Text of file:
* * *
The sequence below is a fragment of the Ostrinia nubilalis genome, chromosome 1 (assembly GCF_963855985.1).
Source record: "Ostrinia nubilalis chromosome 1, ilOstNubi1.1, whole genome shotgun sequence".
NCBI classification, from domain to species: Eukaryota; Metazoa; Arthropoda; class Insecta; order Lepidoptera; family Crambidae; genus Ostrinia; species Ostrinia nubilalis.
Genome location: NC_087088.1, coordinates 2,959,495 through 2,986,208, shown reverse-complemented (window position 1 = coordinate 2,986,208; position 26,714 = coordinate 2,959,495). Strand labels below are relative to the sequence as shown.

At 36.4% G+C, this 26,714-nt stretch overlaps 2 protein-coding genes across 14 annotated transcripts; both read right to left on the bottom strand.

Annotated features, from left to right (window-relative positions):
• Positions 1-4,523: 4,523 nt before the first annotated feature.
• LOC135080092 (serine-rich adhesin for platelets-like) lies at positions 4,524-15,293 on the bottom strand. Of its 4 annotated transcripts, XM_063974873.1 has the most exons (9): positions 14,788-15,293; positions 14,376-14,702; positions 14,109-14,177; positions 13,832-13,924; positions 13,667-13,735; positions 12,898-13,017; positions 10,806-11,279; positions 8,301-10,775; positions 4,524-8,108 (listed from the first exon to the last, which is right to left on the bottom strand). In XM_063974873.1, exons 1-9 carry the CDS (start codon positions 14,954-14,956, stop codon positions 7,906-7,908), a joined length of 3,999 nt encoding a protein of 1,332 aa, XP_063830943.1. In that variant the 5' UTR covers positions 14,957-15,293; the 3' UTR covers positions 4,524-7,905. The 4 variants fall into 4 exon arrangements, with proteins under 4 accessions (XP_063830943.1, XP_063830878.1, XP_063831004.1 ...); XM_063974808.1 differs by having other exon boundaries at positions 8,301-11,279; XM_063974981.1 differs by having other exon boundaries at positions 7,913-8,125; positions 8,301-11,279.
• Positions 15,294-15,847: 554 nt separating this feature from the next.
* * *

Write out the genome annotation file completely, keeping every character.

The sequence below is a fragment of the Ostrinia nubilalis genome, chromosome 1 (assembly GCF_963855985.1).
Source record: "Ostrinia nubilalis chromosome 1, ilOstNubi1.1, whole genome shotgun sequence".
NCBI classification, from domain to species: Eukaryota; Metazoa; Arthropoda; class Insecta; order Lepidoptera; family Crambidae; genus Ostrinia; species Ostrinia nubilalis.
Genome location: NC_087088.1, coordinates 2,959,495 through 2,986,208, shown reverse-complemented (window position 1 = coordinate 2,986,208; position 26,714 = coordinate 2,959,495). Strand labels below are relative to the sequence as shown.

At 36.4% G+C, this 26,714-nt stretch overlaps 2 protein-coding genes across 14 annotated transcripts; both read right to left on the bottom strand.

Annotated features, from left to right (window-relative positions):
• Positions 1-4,523: 4,523 nt before the first annotated feature.
• LOC135080092 (serine-rich adhesin for platelets-like) lies at positions 4,524-15,293 on the bottom strand. Of its 4 annotated transcripts, XM_063974873.1 has the most exons (9): positions 14,788-15,293; positions 14,376-14,702; positions 14,109-14,177; positions 13,832-13,924; positions 13,667-13,735; positions 12,898-13,017; positions 10,806-11,279; positions 8,301-10,775; positions 4,524-8,108 (listed from the first exon to the last, which is right to left on the bottom strand). In XM_063974873.1, exons 1-9 carry the CDS (start codon positions 14,954-14,956, stop codon positions 7,906-7,908), a joined length of 3,999 nt encoding a protein of 1,332 aa, XP_063830943.1. In that variant the 5' UTR covers positions 14,957-15,293; the 3' UTR covers positions 4,524-7,905. The 4 variants fall into 4 exon arrangements, with proteins under 4 accessions (XP_063830943.1, XP_063830878.1, XP_063831004.1 ...); XM_063974808.1 differs by having other exon boundaries at positions 8,301-11,279; XM_063974981.1 differs by having other exon boundaries at positions 7,913-8,125; positions 8,301-11,279.
• Positions 15,294-15,847: 554 nt separating this feature from the next.